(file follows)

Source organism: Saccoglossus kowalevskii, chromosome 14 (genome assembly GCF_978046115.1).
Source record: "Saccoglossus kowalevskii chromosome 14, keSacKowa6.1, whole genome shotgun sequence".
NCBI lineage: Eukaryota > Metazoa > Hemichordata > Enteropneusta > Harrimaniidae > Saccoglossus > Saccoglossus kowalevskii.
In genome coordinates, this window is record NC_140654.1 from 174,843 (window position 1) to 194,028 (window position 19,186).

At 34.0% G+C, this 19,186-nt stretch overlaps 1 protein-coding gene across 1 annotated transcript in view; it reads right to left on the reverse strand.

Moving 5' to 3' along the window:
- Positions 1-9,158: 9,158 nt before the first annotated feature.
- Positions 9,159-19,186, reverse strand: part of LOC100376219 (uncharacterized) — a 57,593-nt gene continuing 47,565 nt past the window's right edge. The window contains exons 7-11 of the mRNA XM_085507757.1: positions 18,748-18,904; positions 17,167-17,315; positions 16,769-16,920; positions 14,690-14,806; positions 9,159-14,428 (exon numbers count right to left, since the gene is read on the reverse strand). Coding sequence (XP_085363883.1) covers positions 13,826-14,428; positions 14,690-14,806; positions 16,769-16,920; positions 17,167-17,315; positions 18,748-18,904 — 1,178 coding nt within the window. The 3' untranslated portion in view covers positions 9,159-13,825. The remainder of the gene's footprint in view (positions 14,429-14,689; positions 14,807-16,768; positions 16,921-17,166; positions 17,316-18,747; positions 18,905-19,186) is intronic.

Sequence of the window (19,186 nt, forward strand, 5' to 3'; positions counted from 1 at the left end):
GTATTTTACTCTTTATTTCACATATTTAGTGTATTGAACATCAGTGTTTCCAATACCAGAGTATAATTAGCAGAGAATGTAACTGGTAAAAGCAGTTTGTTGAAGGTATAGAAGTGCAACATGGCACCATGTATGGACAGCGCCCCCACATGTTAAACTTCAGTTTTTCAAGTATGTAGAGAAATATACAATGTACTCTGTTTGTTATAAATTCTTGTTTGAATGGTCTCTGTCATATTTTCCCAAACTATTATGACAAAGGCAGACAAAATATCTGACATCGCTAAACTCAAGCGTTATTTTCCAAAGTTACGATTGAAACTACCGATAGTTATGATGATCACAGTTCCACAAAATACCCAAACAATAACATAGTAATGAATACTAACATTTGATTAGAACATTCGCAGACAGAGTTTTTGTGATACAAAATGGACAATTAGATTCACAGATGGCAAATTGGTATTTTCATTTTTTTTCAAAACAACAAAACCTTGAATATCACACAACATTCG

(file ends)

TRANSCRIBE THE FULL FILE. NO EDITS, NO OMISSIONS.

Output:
Source organism: Saccoglossus kowalevskii, chromosome 14 (genome assembly GCF_978046115.1).
Source record: "Saccoglossus kowalevskii chromosome 14, keSacKowa6.1, whole genome shotgun sequence".
NCBI lineage: Eukaryota > Metazoa > Hemichordata > Enteropneusta > Harrimaniidae > Saccoglossus > Saccoglossus kowalevskii.
In genome coordinates, this window is record NC_140654.1 from 174,843 (window position 1) to 194,028 (window position 19,186).

At 34.0% G+C, this 19,186-nt stretch overlaps 1 protein-coding gene across 1 annotated transcript in view; it reads right to left on the reverse strand.

Moving 5' to 3' along the window:
- Positions 1-9,158: 9,158 nt before the first annotated feature.
- Positions 9,159-19,186, reverse strand: part of LOC100376219 (uncharacterized) — a 57,593-nt gene continuing 47,565 nt past the window's right edge. The window contains exons 7-11 of the mRNA XM_085507757.1: positions 18,748-18,904; positions 17,167-17,315; positions 16,769-16,920; positions 14,690-14,806; positions 9,159-14,428 (exon numbers count right to left, since the gene is read on the reverse strand). Coding sequence (XP_085363883.1) covers positions 13,826-14,428; positions 14,690-14,806; positions 16,769-16,920; positions 17,167-17,315; positions 18,748-18,904 — 1,178 coding nt within the window. The 3' untranslated portion in view covers positions 9,159-13,825. The remainder of the gene's footprint in view (positions 14,429-14,689; positions 14,807-16,768; positions 16,921-17,166; positions 17,316-18,747; positions 18,905-19,186) is intronic.

Sequence of the window (19,186 nt, forward strand, 5' to 3'; positions counted from 1 at the left end):
GTATTTTACTCTTTATTTCACATATTTAGTGTATTGAACATCAGTGTTTCCAATACCAGAGTATAATTAGCAGAGAATGTAACTGGTAAAAGCAGTTTGTTGAAGGTATAGAAGTGCAACATGGCACCATGTATGGACAGCGCCCCCACATGTTAAACTTCAGTTTTTCAAGTATGTAGAGAAATATACAATGTACTCTGTTTGTTATAAATTCTTGTTTGAATGGTCTCTGTCATATTTTCCCAAACTATTATGACAAAGGCAGACAAAATATCTGACATCGCTAAACTCAAGCGTTATTTTCCAAAGTTACGATTGAAACTACCGATAGTTATGATGATCACAGTTCCACAAAATACCCAAACAATAACATAGTAATGAATACTAACATTTGATTAGAACATTCGCAGACAGAGTTTTTGTGATACAAAATGGACAATTAGATTCACAGATGGCAAATTGGTATTTTCATTTTTTTTCAAAACAACAAAACCTTGAATATCACACAACATTCG